One of the important considerations to make in finding your next workplace is their commitment to the growth and development of their employees.
Does your organisation have a mentoring scheme in place?
Mentoring builds confidence, and encourages people to step up to the next level, speak about their ideas and to work collaboratively. By being a mentor for team members in your workplace, you can provide valuable coaching and support to aspiring leaders.
This quote from American politician John Crosby sums up the foundations of successful mentoring:
Mentoring is a brain to pick, an ear to listen and a push in the right direction.
If you’re thinking about becoming a mentor for someone in your business, here are the seven steps to get you there.
1. Establish goals and expectations
What are your mentee’s interests? What are their goals? Understand their aspirations, their strengths and their passions. Not only does this build rapport so your mentee feels comfortable in being able to approach you for advice, but it also gives you an understanding of what skills they might be looking to learn from you.
Lay down your expectations from the beginning about how and when you will keep in touch, whether this is in the form of a simple coffee catch-up every now and then or as more formal, scheduled meetings.
2. Actively listen
Most people avoid talking about work-related problems with their fellow team members. To be a mentor, you must actively listen, pay attention to not just what the mentee is saying but also to what they may be conveying in their body language, and listen without judging. If there are signs that a challenge or problem is proving difficult for your mentee to talk about, gently encourage them to open up. This is an invaluable way to help unlock leadership potential.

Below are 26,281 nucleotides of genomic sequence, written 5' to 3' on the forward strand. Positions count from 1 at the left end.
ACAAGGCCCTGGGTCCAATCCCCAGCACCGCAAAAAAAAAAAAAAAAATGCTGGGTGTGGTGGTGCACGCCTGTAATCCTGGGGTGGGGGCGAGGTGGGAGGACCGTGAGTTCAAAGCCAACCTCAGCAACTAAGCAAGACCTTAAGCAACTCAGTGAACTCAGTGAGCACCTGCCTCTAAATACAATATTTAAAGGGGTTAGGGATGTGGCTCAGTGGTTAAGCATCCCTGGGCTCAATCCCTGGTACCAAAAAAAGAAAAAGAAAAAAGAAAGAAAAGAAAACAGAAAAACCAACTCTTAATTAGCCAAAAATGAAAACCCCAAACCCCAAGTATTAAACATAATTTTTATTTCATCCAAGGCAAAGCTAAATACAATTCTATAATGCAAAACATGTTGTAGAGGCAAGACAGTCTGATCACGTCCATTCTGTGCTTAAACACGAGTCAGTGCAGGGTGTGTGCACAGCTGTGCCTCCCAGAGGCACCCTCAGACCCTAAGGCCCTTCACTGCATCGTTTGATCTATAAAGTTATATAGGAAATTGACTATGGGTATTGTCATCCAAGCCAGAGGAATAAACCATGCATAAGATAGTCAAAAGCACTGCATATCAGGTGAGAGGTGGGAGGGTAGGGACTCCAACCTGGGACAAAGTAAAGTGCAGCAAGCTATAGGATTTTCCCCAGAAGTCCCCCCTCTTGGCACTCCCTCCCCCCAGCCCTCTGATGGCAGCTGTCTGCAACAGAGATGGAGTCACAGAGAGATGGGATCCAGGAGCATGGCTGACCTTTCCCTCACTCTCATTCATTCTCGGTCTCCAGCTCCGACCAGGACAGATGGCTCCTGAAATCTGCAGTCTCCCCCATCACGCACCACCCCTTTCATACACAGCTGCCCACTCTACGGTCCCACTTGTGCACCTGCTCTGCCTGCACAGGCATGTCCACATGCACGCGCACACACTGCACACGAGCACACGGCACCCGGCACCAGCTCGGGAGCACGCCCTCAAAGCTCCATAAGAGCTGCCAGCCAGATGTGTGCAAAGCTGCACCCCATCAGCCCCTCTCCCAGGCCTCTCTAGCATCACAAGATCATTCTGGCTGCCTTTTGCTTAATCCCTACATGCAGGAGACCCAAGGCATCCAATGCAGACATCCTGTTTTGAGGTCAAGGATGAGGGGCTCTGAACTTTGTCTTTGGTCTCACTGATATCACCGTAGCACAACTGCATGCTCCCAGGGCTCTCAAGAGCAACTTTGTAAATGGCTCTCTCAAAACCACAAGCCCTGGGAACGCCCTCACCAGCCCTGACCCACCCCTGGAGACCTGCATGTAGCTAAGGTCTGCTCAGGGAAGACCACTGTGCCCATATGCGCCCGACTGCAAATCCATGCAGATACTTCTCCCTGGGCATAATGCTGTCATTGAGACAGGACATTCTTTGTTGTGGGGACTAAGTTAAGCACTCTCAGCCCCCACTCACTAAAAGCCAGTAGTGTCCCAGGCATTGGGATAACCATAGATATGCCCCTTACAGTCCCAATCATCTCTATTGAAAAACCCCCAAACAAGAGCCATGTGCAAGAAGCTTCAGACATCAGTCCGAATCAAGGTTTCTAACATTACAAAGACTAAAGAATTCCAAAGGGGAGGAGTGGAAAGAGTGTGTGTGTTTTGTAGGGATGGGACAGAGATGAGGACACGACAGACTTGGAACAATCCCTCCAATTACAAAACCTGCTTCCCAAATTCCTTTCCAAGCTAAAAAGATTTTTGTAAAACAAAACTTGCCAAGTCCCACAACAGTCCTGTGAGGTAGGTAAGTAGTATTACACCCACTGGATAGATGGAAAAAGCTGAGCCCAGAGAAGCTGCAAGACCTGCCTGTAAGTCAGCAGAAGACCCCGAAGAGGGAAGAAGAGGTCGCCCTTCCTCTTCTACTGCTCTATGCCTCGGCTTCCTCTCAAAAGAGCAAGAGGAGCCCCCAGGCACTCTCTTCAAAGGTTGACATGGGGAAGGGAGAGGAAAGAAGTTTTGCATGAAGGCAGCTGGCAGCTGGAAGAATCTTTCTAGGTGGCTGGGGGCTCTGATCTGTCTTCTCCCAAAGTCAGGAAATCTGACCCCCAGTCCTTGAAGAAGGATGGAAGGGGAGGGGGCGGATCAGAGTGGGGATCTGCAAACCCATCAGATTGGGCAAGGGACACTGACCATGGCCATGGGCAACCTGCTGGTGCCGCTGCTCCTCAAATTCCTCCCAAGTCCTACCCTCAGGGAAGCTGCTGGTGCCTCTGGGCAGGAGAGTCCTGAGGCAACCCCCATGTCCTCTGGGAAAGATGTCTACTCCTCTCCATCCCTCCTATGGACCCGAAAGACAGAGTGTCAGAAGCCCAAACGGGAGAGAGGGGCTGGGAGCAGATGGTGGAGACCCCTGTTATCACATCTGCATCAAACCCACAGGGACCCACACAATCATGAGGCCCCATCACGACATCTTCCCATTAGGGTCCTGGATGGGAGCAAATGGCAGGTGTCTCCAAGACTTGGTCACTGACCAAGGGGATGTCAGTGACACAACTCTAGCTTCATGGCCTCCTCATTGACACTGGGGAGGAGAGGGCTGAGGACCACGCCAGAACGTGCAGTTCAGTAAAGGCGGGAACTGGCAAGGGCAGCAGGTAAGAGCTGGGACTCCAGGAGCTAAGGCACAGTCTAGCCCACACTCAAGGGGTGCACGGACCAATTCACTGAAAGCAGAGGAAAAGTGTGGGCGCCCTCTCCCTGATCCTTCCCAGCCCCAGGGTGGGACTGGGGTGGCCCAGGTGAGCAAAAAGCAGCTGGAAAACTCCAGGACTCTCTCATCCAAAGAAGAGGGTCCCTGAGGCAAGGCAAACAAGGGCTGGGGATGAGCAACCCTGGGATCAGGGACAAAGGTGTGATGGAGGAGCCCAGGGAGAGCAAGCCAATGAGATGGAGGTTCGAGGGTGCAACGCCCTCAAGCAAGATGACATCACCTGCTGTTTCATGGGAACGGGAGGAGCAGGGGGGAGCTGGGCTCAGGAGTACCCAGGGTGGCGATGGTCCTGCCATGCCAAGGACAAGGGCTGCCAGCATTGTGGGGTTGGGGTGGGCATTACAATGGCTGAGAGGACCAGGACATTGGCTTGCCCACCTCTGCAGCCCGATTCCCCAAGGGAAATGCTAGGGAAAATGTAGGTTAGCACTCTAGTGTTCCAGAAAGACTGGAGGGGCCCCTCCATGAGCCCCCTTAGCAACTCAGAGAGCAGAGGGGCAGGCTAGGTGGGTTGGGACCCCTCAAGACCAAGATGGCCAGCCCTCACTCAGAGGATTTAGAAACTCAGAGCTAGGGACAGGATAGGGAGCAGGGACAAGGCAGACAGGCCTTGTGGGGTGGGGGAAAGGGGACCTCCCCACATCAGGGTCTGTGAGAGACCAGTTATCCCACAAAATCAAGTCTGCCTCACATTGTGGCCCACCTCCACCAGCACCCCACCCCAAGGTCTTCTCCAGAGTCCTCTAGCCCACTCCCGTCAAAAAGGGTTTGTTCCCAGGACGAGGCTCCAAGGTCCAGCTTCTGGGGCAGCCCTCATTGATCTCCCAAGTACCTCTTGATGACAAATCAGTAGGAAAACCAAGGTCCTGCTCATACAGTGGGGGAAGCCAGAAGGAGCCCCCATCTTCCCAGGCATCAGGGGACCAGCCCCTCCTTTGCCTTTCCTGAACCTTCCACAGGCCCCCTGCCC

3. It’s not what you know; it’s who you know
Under your leadership, our mentee is probably looking for a circle of contacts (notably leaders in the industry) to learn from. Find ways to introduce them to people in your network, especially to those you think possess particular skills or experiences that they could benefit from. Look for opportunities to nominate them for projects or tasks which could help them either actively demonstrate existing strengths or enable them to gain more experience in their area of interest.
4. Sharing is caring
A successful mentoring relationship involves sharing experiences. Share your own challenges. How did you overcome them at the time? Would you do anything differently now? Share mistakes you’ve made in your career journey; this is often where you’ve learned your own biggest lessons. Remember to facilitate the two-way exchange and discuss each other’s experiences.
5. Show, don’t tell
The role of a mentor isn’t to solve the mentee’s problem; it’s to guide the mentee in reaching their own solution. You’re not supposed to be a book of answers. By offering similar experiences of your own and being a non-judgmental sounding board, your mentee will reach their own conclusions. People learn more when they ultimately solve a problem themselves.
6. Be their cheerleader
Your mentee might have the tendency to be modest and perhaps isn’t confident in talking about where their talents and strengths lie. Be a cheerleader for them. Help them break down any doubts and mental limitations they might have. Encourage them to venture outside of their comfort zone; remind them that this is the only way to progress. If the timing is right, champion them to others within the organisation.
7. Give honest feedback
Foster a relationship where you communicate openly and honestly. Be a cheerleader, but balance this with providing constructive feedback. Make sure you say what they need to hear, not what they want to hear. Encourage them to self-reflect, not only on what they’ve done well but also on what they could be doing better.